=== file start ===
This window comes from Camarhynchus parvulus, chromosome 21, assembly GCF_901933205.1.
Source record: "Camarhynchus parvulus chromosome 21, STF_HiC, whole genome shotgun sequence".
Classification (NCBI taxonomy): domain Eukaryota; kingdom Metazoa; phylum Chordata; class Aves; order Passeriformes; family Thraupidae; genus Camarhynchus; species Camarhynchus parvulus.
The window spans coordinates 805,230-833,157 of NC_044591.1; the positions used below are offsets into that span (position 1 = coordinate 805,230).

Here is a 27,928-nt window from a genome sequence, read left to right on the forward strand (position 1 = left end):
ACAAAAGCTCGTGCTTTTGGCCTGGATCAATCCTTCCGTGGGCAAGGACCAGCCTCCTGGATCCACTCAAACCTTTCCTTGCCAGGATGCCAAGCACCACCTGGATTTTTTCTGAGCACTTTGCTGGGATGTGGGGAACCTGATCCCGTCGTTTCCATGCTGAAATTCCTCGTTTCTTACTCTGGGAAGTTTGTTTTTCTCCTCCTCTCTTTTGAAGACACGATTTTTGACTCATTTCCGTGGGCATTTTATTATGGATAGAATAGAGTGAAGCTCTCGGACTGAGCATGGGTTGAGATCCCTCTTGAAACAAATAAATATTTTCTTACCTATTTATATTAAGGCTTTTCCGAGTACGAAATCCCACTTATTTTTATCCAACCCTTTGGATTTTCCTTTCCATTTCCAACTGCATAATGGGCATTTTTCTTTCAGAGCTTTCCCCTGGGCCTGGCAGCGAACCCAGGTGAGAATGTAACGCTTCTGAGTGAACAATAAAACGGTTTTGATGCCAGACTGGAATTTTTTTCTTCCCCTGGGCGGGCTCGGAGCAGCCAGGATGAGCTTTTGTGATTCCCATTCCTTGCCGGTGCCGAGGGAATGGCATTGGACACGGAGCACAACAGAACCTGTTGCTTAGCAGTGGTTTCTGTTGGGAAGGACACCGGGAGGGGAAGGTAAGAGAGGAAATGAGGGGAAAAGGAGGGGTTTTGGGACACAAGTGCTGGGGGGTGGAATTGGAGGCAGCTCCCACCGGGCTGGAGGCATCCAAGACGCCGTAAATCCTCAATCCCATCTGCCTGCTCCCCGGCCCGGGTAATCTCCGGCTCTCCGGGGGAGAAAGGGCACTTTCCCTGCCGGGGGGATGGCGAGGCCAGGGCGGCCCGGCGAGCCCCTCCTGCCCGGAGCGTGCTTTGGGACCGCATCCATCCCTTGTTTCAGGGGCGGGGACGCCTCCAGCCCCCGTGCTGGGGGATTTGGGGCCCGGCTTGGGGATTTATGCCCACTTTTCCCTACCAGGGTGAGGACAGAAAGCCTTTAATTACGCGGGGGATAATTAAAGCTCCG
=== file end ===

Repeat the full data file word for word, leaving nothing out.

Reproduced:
This window comes from Camarhynchus parvulus, chromosome 21, assembly GCF_901933205.1.
Source record: "Camarhynchus parvulus chromosome 21, STF_HiC, whole genome shotgun sequence".
Classification (NCBI taxonomy): domain Eukaryota; kingdom Metazoa; phylum Chordata; class Aves; order Passeriformes; family Thraupidae; genus Camarhynchus; species Camarhynchus parvulus.
The window spans coordinates 805,230-833,157 of NC_044591.1; the positions used below are offsets into that span (position 1 = coordinate 805,230).

Here is a 27,928-nt window from a genome sequence, read left to right on the forward strand (position 1 = left end):
ACAAAAGCTCGTGCTTTTGGCCTGGATCAATCCTTCCGTGGGCAAGGACCAGCCTCCTGGATCCACTCAAACCTTTCCTTGCCAGGATGCCAAGCACCACCTGGATTTTTTCTGAGCACTTTGCTGGGATGTGGGGAACCTGATCCCGTCGTTTCCATGCTGAAATTCCTCGTTTCTTACTCTGGGAAGTTTGTTTTTCTCCTCCTCTCTTTTGAAGACACGATTTTTGACTCATTTCCGTGGGCATTTTATTATGGATAGAATAGAGTGAAGCTCTCGGACTGAGCATGGGTTGAGATCCCTCTTGAAACAAATAAATATTTTCTTACCTATTTATATTAAGGCTTTTCCGAGTACGAAATCCCACTTATTTTTATCCAACCCTTTGGATTTTCCTTTCCATTTCCAACTGCATAATGGGCATTTTTCTTTCAGAGCTTTCCCCTGGGCCTGGCAGCGAACCCAGGTGAGAATGTAACGCTTCTGAGTGAACAATAAAACGGTTTTGATGCCAGACTGGAATTTTTTTCTTCCCCTGGGCGGGCTCGGAGCAGCCAGGATGAGCTTTTGTGATTCCCATTCCTTGCCGGTGCCGAGGGAATGGCATTGGACACGGAGCACAACAGAACCTGTTGCTTAGCAGTGGTTTCTGTTGGGAAGGACACCGGGAGGGGAAGGTAAGAGAGGAAATGAGGGGAAAAGGAGGGGTTTTGGGACACAAGTGCTGGGGGGTGGAATTGGAGGCAGCTCCCACCGGGCTGGAGGCATCCAAGACGCCGTAAATCCTCAATCCCATCTGCCTGCTCCCCGGCCCGGGTAATCTCCGGCTCTCCGGGGGAGAAAGGGCACTTTCCCTGCCGGGGGGATGGCGAGGCCAGGGCGGCCCGGCGAGCCCCTCCTGCCCGGAGCGTGCTTTGGGACCGCATCCATCCCTTGTTTCAGGGGCGGGGACGCCTCCAGCCCCCGTGCTGGGGGATTTGGGGCCCGGCTTGGGGATTTATGCCCACTTTTCCCTACCAGGGTGAGGACAGAAAGCCTTTAATTACGCGGGGGATAATTAAAGCTCCG